Under 30 and Rising: Traversing the Globe to Change and Grow
For Julien Sayed, change and adaptability have defined his career – and his success – so far. He was born and raised in France, where he trained as an electrical engineer with a specialization in automation. Soon after joining GE, Julien made his first big move – transferring from the south of France to the country’s north.
Then it was further afield, to northern Europe and Estonia. Now, he’s in Dubai, where he works with a UAE utility customer on a project whose main partner is a Chinese engineering, procurement and construction company.
Those moves were a challenge, but also opportunities to change, learn and grow, he says. “My biggest challenge was changing locations, going abroad and needing to adapt myself to each time to a new environment and new culture.”
It’s little surprise, then, that he attributes his success to adaptability as he traverses the globe. “I always manage to adapt myself to the team, to the project, to the environment. I can interface well with everybody,” he says.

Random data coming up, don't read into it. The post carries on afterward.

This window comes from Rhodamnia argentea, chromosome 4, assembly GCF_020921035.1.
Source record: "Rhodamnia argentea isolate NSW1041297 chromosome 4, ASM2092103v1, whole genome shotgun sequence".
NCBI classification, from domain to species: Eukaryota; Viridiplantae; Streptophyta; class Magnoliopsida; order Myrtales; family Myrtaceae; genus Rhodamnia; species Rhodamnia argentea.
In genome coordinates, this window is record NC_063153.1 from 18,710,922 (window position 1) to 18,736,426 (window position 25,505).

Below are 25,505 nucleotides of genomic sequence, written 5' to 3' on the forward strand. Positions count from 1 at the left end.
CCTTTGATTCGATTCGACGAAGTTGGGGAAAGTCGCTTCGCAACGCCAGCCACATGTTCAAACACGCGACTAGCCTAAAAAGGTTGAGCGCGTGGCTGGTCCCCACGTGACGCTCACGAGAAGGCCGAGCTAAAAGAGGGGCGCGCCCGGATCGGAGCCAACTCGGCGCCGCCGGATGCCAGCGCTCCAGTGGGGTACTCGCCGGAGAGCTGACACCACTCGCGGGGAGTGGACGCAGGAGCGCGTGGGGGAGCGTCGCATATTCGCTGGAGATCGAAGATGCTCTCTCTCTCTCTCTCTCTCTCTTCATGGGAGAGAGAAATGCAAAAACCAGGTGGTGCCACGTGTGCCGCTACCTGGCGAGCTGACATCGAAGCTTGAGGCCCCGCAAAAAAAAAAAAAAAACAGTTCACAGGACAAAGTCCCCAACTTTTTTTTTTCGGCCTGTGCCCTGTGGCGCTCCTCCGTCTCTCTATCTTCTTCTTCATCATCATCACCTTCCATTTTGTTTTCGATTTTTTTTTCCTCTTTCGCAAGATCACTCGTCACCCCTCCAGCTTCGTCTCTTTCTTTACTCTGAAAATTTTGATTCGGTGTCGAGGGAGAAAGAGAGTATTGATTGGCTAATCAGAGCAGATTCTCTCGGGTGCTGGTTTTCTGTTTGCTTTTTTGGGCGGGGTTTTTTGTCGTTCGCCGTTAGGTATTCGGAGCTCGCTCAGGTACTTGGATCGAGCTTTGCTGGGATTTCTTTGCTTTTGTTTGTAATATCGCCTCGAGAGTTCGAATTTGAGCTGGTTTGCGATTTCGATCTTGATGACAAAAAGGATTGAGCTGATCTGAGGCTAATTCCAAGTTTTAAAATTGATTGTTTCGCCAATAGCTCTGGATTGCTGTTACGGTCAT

He credits GE with helping him stretch in this way. “I have been given the opportunity to go abroad, to meet different people, to experience different cultures and languages. I’ve grown a lot from this international experience.” GE also helps him grow by monitoring his career progress, providing training along the way, and working with him on his career objectives.
Regular change is also what he loves about his current role as an electrical construction manager for GE Steam Power. “I’m doing a bit of everything on a daily basis. It goes from the technical to communication with the customer, to coordination with subcontractors and other departments, to working with site management and project management. There are opportunities to do some engineering, some management, some pure technical work – all in one job.”
It’s clear that he lives by a piece of advice he’s always remembered: “Adapt yourself to the situation, but stay true to who you are.” He also follows other words of wisdom: “Work hard and you will succeed in reaching your objective.”
That thinking perhaps reinforces his approach to failure: “Failure is a part of life … but it’s not failure if you learn something from it. If you gain some experience from it, modify how you do something, improve something – if you do this, then it’s not failure.”